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The best smart home products you haven't heard of

The best smart home products you haven't heard of


Siri, open the pod bay doors

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The smart home is the future — and it's almost here. Early adopters have begun to automate some of the electronics in their home, but so far it's a bit fragmented; with so many brands competing for space in your home, there's even competition to be the method of communication between these devices. Until one platform wins out and becomes the de facto language of the smart home, the connected dream is only partially available to us.

This week Apple brought new hope to the space with the announcement of its HomeKit framework, which aims to solve the problem. HomeKit gives iPhone and iPad customers a central place and language for all smart home devices to use. HomeKit won’t officially be available until sometime this fall, and some details are still not clear — but makers of smart home products are not slowing down. The success of the smartphone has given the smart home industry a second wind by creating a natural interface for customers to interact with their products.

You've probably seen Philips' fancy Hue light bulbs, and you might even own something from Sonos' lineup of wireless speaker products. But the smart home already goes much deeper and wider; here are some products that haven't gotten as much attention but may have just as much effect on how you live at home.


Take something simple like a probe thermometer and connect it to smart-device — now you can get back to your friends instead of standing over the grill. The iGrill2 can monitor as many as four different things at once, and you won't smell like a bag of charcoal when everything is ready. And the companion app lets you know when to pull those steaks so they don’t overcook. In your future smart home, you’re much more relaxed.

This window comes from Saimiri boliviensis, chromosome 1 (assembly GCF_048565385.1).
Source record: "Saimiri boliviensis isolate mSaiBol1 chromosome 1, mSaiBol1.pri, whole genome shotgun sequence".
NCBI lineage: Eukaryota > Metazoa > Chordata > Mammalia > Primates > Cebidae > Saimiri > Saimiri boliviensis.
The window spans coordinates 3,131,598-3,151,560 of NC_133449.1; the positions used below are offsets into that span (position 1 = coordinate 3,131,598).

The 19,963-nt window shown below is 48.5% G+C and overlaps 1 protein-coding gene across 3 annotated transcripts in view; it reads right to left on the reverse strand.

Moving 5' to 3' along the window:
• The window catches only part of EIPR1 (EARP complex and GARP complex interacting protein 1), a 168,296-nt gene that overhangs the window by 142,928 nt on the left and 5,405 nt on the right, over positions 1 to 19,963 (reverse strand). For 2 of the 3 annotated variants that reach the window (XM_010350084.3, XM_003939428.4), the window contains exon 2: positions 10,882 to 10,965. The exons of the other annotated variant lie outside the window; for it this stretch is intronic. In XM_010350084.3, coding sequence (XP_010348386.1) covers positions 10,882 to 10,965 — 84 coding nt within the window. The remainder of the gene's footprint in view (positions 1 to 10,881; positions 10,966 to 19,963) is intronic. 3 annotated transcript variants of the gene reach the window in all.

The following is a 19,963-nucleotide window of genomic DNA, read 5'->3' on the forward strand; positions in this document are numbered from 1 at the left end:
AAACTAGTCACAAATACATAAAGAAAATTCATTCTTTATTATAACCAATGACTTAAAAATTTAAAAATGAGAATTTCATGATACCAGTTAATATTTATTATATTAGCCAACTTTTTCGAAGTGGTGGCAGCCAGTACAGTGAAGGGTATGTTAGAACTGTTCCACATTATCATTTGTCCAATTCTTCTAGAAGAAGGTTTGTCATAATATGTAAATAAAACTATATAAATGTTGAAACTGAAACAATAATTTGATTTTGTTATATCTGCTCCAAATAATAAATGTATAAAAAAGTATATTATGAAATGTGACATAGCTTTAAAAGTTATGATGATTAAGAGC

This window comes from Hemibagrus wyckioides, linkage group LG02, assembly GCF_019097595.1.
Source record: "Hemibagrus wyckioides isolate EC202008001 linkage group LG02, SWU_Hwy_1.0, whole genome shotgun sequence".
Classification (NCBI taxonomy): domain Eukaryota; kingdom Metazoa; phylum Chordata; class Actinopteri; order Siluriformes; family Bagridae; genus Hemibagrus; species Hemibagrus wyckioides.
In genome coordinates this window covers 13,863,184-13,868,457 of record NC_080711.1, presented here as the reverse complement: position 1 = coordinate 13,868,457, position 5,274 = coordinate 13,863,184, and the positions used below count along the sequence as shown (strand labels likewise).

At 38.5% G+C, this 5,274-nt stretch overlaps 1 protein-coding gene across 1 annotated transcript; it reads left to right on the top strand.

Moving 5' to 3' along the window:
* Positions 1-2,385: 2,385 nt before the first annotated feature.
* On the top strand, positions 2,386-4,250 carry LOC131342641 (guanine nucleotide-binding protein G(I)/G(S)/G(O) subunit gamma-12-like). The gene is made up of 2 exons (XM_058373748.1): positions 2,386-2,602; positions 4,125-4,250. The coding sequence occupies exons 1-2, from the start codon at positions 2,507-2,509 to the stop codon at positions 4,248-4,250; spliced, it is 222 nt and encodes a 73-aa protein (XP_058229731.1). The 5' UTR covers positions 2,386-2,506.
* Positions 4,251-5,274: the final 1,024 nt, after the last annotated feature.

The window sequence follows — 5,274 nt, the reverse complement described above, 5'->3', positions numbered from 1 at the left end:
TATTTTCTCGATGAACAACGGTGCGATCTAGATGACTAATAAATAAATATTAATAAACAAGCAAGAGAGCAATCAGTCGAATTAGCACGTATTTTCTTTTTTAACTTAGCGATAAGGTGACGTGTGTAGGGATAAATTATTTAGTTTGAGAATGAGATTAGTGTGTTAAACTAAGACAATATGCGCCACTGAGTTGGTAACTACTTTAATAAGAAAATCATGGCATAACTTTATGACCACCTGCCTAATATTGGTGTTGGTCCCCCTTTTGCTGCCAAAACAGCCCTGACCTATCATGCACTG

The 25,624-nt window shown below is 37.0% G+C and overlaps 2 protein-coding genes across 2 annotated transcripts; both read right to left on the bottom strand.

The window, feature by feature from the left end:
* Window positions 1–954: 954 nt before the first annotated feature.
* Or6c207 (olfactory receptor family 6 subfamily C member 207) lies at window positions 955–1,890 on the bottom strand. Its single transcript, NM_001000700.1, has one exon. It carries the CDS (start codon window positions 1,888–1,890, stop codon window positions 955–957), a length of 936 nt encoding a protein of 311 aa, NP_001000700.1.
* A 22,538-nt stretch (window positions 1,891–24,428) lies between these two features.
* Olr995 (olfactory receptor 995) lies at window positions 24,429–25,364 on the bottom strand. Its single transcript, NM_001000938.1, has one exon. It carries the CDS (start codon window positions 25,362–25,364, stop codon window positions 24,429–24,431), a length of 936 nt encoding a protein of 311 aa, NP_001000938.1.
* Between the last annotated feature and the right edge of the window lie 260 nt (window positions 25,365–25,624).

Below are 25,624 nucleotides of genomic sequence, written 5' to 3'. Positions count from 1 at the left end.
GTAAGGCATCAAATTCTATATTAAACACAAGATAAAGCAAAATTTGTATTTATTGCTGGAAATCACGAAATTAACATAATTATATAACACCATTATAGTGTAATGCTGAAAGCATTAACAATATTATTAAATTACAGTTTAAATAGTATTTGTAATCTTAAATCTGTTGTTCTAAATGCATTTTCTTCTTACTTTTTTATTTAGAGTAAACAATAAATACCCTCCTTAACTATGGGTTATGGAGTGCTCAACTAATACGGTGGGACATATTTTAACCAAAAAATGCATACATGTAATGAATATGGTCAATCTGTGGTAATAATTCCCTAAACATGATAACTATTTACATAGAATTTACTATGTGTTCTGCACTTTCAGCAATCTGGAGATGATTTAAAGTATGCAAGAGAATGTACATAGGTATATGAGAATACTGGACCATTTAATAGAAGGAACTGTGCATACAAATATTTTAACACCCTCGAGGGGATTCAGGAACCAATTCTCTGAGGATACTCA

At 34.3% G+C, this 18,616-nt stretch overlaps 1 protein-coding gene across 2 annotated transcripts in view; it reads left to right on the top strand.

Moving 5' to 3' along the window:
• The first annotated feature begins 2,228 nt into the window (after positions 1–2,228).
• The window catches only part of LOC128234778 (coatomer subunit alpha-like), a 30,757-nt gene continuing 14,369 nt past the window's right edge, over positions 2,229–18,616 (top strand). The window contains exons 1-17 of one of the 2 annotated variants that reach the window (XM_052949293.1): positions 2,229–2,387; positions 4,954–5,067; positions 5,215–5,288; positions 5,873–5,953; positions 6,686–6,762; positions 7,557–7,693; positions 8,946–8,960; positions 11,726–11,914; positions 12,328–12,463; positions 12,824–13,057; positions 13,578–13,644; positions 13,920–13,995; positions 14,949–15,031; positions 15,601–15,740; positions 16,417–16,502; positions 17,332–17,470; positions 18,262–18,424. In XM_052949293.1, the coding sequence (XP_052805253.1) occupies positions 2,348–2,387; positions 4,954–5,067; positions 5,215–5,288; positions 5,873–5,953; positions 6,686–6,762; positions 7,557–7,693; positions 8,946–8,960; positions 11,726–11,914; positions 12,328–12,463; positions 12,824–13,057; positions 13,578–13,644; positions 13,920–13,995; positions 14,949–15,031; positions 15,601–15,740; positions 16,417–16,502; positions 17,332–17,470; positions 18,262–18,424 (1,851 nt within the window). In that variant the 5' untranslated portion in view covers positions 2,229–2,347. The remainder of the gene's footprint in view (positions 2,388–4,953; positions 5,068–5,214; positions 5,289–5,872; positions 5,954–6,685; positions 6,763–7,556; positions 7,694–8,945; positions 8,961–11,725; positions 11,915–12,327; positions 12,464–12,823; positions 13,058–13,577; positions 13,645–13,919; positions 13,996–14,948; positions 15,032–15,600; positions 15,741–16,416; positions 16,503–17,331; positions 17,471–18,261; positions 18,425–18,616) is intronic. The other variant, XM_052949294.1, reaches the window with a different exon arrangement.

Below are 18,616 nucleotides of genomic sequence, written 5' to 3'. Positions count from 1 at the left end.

New parents need their sleep, and the Withings Smart Baby Monitor hopes to keep them from having to get up half a dozen times a night. Like many other high-end monitors, it has a camera so that parents can quickly see and hear how their newborn is doing. But the Smart Baby Monitor also includes sensors for temperature and humidity, alerting parents when things are off. You can even speak directly to your baby (or cat, I guess) to calm it back to sleep without ever leaving your own bed.



One of the most recent nuisances in your house to get the smart-home makeover is the thermostat. Nest introduced its smart thermostat in 2011 and quickly became the gold-standard in the category. It's exactly what you’d expect from a smart thermostat: it uses intelligent sensors and software to automatically control the temperature of your home based on your routine. If you live in an older home or apartment without the niceties of central air conditioning, though, there are simpler options available. Netatmo’s Smart Thermostat is made for people who need to control a central heating source, like a boiler or radiator. Similar to the Nest Thermostat, it evaluates the outside temperature and other variables to automatically suggest a plan for saving money on your energy bill.


It was just a couple years ago that Friedrich introduced its Kuhl series of Wi-Fi enabled window air conditioners and since then many other A/C makers have joined in. GE and design firm Quirky partnered together earlier this year to introduce their take on the smart window A/C. The Aros, like the Kuhl series before it, puts a major focus on design. (No one wants to look at a big ugly hunk of plastic shoved in their window.) But the Aros attempts to be more than just nice on the eyes. It adds in Nest-like functionality, using power only when you're in the room, and includes an app that will keep track of how much you spend on energy each month and give setting suggestions to help you save money.